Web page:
Some dive instructors fear that the beginning student will not be able to perform an additional task in an emergency and therefore prefer that the entire buoyancy system automatically inflate choosing simplicity of operation at the expense of exposing the beginning diver to the consequences of a more rapid uncontrolled ascent despite that fact that deaths have occurred during buoyant ascents while in a swimming pool. In particular, since the student will be involved in a lot of surface drills and exercises, such as determining how much weight they require in order to be able to submerge, clearing their masks and snorkels, and since the first dives will be shallow, the consequences of rapid ascent are less severe. As their experience grows and their comfort in the water with their gear and the concepts of correct weighting develop, they will be making deeper dives where the consequences of sudden ascent become progressively more severe. As the student begins to submerge and the lungs become more pressurized the manual operation mode of the valve is necessary for the diver to safely regulate the total amount of lift attached to their body underwater and thereby mitigate one of the major risks of diving.
As the buoyancy compensator is reduced to a device dedicated to contain the small amounts of lift actually required while underwater, some instructors are concerned that the diver will not be able to rely on the BC for a buoyant ascent. The problem with buoyant ascents is that they are very difficult to control when all the divers' faculties are intact. In an emergency the ability to regulate a high lift BC at depth is very unlikely. Ideally one of the forward chambers is a low volume chamber designed for emergency ascent which has incorporated a rupture plug, disc or weld so that if the product is deployed intentionally by use of a CO2 cylinder or the divers air cylinder or accidentally it will self destruct at a preset pressure differential, limiting its buoyant assist to the first leg of an emergency ascent allowing the diver a second chance to regain control and reduce their velocity to a safe rate. Some of the larger high lift surface flotation chambers may never fill to rupture so its containment system that regulates its inflation must be very secure to be assured that it will only be deployed intentionally, otherwise the diver would be in the same high lift rapid ascent predicament that they currently find themselves in with today's product.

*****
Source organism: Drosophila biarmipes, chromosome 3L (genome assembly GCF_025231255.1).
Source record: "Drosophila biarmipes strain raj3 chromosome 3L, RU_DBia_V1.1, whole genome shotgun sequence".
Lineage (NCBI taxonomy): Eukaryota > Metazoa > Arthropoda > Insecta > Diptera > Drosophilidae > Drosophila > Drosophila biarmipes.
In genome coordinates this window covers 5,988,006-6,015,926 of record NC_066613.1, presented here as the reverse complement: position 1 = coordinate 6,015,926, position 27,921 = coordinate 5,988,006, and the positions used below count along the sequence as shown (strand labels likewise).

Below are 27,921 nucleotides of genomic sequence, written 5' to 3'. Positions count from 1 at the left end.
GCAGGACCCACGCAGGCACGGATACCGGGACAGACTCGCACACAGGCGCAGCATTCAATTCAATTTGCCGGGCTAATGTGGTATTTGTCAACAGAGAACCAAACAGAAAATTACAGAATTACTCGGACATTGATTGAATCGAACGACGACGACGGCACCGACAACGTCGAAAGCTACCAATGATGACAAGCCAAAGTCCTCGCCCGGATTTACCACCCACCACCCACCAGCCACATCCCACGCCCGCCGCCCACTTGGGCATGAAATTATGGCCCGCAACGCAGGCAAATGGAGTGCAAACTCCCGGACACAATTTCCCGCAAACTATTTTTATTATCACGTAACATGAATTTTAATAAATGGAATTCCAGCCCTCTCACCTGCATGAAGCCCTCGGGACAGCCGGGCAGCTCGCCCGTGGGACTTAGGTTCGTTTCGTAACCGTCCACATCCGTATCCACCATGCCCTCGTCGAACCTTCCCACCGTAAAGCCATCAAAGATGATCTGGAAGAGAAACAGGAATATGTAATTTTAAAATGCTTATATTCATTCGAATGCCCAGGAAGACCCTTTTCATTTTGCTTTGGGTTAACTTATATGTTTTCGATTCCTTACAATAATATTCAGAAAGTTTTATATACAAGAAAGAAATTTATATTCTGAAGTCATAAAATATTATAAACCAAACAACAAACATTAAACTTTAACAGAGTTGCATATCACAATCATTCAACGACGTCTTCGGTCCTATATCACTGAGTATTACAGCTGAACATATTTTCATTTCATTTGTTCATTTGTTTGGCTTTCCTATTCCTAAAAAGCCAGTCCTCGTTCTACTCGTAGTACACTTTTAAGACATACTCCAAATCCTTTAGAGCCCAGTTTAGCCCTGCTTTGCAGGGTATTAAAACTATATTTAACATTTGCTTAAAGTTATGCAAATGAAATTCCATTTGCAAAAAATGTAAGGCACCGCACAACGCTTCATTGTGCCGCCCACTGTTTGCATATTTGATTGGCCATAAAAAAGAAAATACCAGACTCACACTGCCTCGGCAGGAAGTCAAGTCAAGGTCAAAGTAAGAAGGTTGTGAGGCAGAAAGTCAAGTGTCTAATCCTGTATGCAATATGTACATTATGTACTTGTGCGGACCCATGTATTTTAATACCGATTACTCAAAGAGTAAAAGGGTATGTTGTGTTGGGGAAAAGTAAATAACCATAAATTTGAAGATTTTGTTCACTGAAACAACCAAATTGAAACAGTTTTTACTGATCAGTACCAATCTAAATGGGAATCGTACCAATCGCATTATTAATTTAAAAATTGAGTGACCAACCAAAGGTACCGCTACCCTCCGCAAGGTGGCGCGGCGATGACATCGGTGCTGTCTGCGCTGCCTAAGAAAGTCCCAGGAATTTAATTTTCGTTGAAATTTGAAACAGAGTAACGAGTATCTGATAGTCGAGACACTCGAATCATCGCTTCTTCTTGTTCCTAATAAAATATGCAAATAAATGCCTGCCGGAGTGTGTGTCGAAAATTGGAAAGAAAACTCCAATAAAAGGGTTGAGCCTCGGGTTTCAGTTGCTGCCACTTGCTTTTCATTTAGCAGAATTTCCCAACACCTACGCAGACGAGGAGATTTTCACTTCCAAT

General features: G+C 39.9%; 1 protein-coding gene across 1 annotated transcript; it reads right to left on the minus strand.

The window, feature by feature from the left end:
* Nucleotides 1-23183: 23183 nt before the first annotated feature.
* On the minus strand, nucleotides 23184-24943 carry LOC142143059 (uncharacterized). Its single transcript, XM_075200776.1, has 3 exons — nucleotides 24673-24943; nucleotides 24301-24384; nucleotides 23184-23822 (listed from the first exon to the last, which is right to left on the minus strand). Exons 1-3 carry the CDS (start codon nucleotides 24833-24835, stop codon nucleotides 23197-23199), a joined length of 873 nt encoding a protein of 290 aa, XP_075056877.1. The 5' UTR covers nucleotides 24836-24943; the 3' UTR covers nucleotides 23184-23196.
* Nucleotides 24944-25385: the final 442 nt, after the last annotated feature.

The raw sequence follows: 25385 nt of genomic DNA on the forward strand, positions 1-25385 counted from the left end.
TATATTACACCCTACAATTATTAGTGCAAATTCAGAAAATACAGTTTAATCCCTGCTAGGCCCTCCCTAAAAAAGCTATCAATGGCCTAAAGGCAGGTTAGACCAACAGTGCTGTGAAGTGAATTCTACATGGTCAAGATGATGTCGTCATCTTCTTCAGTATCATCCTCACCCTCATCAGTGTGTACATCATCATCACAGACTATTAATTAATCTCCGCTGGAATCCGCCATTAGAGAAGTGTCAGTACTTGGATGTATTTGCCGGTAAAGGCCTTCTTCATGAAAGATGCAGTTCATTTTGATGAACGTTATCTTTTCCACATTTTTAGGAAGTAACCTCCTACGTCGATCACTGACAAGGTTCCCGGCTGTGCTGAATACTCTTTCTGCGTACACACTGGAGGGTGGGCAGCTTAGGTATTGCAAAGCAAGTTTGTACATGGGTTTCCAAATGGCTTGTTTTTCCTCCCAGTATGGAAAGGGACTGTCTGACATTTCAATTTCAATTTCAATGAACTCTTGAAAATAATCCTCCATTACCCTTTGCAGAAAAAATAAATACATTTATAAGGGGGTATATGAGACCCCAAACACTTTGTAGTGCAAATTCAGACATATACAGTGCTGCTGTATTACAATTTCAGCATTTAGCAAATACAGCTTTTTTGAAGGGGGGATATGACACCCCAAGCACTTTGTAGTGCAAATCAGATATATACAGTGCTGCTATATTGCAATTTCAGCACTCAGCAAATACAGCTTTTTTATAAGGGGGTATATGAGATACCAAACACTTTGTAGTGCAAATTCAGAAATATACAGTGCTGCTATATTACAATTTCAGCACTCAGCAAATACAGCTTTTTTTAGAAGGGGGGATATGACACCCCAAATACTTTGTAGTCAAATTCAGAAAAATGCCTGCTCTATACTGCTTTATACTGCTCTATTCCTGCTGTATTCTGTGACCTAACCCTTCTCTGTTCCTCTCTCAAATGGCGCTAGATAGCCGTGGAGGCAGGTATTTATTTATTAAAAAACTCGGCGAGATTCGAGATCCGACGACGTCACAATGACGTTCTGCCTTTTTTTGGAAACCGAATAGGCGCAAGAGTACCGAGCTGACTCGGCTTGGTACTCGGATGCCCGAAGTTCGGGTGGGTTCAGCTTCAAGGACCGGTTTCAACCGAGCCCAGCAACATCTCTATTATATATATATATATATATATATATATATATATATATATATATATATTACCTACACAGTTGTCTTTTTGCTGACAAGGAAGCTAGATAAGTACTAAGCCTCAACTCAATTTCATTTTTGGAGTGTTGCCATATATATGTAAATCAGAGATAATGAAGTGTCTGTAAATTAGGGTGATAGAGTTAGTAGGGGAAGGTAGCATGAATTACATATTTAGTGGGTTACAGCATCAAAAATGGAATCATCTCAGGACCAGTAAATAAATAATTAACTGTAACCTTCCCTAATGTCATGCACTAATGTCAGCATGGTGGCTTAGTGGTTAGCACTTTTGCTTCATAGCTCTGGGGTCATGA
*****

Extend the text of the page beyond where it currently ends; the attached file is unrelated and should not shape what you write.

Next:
Incorporated within the multi-chambered heads up safety vest is a multi-function rescue safety product which can culminate into a raft for removal of the victim from the water and thereby confer protection from hypothermia. The needs and use of this rescue safety product determines its requirements for durability which in turn determines the type of fabric, its storable volume and therefore the location of the rescue product within the safety vest. The primary flotation device or life vest stays secured to the individual to assist them during their entry, support them while they are deploying the rescue product. Once inflated if the product is not needed for rescue or signaling, the rescue product evolves into a raft that the individual can crawl into. The life vest remains on the victim protecting the individual should they be washed over board as well as insulating the trunk, further helping to maintain core temperature.